By Emily Eveland
By Sarah Stanley-Ayre
By CP Staff
By Zach McCormick
By Jack Spencer
By Sarah Stanley-Ayre
By Rob van Alstyne
By Zach McCormick
Given that David King, Ethan Iverson, and Reid Anderson all grew up together in Minnesota, it's not surprising that the Bad Plus's very first show was at the Dakota back when the club was still in St. Paul's Bandana Square. But it might be a little more surprising to learn that the New York-based trio's upcoming three-night stand (December 25–27) will be their 10th consecutive holiday spent at the Minneapolis jazz club that gave them their start.
King, who's usually out on the road with one of his many projects (including avant-garde trio Happy Apple, indie pop band Halloween, Alaska, meta-progressive combo Gang Font feat. Interloper, and improvisational quartet Buffalo Collision), has been back in the Twin Cities now for over a month, so we took advantage of this break in his heavy schedule to catch up.
City Pages: You work in a lot of different projects, but you're not exactly the archetypal session drummer.
David King: I'm not even really a drum nerd in many ways. I mean, the few times I've been in Modern Drummer [magazine] I spent the whole time being a total pretentious boob talking about Gerhard Richter paintings and stuff. I'm truly much more a musician and a songwriter and a composer and a band member.
I think I had more chops when I was younger than now, but as an improviser you have to continually mix up your language, and I've gone through many stages. I've gone through busy periods; I've gone through periods where I'm trying to channel my inner [renowned session drummer] Jim Keltner. There have been times where I really want to muscle it, and there are times when I want to be really minimalist. I'm getting to a point where I'm trying to make those periods all one now. In the course of an evening, I want to do some things that have a technical agenda and at the same time I want to flex that earthy muscle, that willingness to have drama, to go for something and fail.
I'm much more of a dialogue musician, so my agenda has always been to attract those like-minded souls. And so the people I play with, they want that. They want a dialogue more than they want to be politely supported. And there's a time and place for all of that. But my strengths have always been much more being someone who wants to be in a dialogue. I'm so interested in the [John] Coltrane/Elvin [Jones] relationship. To me, that's the most inspirational relationship because they were up in each other's grillz, to use a term in the parlance of our time [laughs].
CP: Is that with a z?
King: I think I want it with a z.
CP: So this is going to be the 10th anniversary of the Bad Plus's first show at the Dakota?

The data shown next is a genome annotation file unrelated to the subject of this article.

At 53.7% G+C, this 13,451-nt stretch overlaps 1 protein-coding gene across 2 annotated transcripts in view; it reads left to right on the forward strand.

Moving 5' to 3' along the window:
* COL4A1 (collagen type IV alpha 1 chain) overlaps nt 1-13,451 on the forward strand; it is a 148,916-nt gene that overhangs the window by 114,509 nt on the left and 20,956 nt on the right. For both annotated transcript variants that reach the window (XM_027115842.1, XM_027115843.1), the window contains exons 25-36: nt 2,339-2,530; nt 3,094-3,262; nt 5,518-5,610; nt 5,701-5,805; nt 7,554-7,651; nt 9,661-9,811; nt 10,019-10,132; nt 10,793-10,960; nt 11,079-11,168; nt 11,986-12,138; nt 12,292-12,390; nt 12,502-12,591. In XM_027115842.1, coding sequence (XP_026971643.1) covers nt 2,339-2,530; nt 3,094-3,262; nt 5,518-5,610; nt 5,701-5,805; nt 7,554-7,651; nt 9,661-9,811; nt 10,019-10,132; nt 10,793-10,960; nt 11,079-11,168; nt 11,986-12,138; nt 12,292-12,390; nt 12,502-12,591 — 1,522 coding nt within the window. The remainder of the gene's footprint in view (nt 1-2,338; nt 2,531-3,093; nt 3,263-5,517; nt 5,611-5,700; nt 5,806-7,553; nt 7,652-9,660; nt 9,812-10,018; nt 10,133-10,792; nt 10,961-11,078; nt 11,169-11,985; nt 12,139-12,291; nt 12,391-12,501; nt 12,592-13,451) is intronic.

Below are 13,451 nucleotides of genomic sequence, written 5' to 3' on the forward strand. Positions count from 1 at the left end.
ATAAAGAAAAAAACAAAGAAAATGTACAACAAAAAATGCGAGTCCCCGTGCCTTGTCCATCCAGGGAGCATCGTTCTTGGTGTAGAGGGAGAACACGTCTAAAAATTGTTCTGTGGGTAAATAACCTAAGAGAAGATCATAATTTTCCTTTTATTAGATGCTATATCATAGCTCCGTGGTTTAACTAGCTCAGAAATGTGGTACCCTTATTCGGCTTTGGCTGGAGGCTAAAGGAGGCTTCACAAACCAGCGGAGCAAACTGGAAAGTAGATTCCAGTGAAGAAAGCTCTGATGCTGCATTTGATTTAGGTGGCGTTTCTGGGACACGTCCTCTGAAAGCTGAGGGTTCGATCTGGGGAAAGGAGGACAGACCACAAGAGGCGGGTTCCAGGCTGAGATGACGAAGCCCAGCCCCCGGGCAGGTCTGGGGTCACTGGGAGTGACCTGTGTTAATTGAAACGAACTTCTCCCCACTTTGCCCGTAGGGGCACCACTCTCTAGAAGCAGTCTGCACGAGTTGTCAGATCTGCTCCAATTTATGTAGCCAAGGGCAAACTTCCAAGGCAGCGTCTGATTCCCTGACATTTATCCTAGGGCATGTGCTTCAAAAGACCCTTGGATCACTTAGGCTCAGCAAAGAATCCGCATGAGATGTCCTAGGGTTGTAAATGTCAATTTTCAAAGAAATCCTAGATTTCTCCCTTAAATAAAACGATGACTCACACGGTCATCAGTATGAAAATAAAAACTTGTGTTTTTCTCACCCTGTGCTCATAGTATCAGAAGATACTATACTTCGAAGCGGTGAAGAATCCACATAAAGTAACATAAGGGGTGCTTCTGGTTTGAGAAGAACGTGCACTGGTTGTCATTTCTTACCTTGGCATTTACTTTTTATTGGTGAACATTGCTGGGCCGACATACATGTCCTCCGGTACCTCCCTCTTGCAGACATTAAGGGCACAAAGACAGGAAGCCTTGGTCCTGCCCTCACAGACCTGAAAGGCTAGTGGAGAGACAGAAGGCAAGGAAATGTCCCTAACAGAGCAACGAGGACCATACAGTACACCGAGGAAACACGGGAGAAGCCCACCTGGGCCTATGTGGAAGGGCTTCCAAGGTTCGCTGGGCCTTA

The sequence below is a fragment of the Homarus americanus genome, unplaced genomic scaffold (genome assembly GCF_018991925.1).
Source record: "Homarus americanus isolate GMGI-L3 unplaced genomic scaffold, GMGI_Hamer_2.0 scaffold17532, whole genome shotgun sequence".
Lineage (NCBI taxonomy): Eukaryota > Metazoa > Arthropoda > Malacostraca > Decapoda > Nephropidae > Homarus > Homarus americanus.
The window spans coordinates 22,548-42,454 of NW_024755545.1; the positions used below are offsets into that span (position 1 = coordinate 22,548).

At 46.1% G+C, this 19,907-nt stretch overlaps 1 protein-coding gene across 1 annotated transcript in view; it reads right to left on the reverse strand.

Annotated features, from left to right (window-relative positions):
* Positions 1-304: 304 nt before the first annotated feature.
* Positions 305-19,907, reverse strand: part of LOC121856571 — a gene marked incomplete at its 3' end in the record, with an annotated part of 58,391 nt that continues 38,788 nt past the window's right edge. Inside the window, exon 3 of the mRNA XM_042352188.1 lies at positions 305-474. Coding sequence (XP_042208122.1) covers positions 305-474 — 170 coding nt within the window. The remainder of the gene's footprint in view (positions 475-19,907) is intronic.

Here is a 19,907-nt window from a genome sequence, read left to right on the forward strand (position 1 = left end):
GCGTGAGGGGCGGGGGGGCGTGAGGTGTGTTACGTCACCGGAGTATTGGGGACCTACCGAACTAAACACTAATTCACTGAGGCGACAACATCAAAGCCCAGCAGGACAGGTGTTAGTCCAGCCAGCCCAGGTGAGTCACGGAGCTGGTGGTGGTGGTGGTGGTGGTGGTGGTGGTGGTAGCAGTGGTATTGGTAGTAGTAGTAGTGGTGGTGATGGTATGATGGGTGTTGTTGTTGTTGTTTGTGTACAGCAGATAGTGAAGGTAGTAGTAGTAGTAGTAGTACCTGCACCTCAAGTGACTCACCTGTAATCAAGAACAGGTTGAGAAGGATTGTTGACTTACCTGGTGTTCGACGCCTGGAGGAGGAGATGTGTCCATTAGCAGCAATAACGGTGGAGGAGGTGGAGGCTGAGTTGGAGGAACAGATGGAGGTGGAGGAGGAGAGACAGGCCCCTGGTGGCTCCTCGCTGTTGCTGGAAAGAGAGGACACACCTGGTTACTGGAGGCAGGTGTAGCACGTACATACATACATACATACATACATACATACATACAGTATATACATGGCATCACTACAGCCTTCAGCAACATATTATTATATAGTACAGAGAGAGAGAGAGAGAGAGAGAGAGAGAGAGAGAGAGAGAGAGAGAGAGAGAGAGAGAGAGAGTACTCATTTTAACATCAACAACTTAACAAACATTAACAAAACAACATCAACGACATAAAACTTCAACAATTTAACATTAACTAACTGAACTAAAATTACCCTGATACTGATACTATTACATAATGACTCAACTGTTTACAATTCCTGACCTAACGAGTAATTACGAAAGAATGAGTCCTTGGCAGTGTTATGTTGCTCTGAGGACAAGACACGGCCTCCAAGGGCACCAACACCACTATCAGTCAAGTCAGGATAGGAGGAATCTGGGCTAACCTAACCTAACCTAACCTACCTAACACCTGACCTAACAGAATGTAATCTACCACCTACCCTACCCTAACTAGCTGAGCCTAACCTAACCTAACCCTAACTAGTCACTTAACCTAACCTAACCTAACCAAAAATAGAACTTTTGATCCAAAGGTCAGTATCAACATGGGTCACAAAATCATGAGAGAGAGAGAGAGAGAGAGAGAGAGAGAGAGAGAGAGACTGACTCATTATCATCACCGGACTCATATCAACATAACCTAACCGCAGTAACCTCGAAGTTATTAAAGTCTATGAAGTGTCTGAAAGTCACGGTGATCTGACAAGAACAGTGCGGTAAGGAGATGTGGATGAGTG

King: Yeah, it's awesome, and they've been super supportive. The first year it was half-full and we got some word of mouth, but [Dakota owner] Lowell [Pickett] was there from the get-go and he's supported me through the years with Happy Apple and other things. I should say that he's taken some chances with me—he's booked Buffalo Collision twice when no one else would, and that band contains two of the most famous avant-garde improvisers in the world [saxophonist Tim Berne and cellist Hank Roberts]. And Lowell stepped up and got everybody a hotel and did everybody right, so I really owe those guys a lot over the course of my career.
CP: Your show at the Dakota with Buffalo Collision was great, even though some people were walking out—
King: —saying, "This isn't jazz." Yeah. I think improvised music is hurt more by the term "jazz" than it's helped. Even though jazz has all these different schools, I think people are deeply confused because of certain really strong opinions about what jazz is and what it isn't. To someone who's coming to drink a gin and tonic and snap their fingers, Buffalo Collision is definitely going to upset you.
All I've ever asked is that people meet music on its own terms. I don't go to a show and hate it because it's not what I want. If you're going to hear a band like Buffalo Collision, be open to the idea that it's improvised and it's being done by some people who, in my opinion, know what they're doing improvising. It's not amateurish. And I'm right there with anyone who's seen a trillion amateur jazz groups. I mean, jazz is a bad amateur music, and I've been a jazz amateur—I've played horribly in my life. It's kind of what makes it special; you kind of have to know what you're doing and not on some mega-chops-land vibe. It suffers from that energy, too. It's more on the ears and listening and on a dynamic level and on a sophistication level. I think it's an art form that needs to be in capable hands.
THE BAD PLUS are playing two sets per night FRIDAY, DECEMBER 25, through SUNDAY, DECEMBER 27, at the DAKOTA JAZZ CLUB; 612.332.1010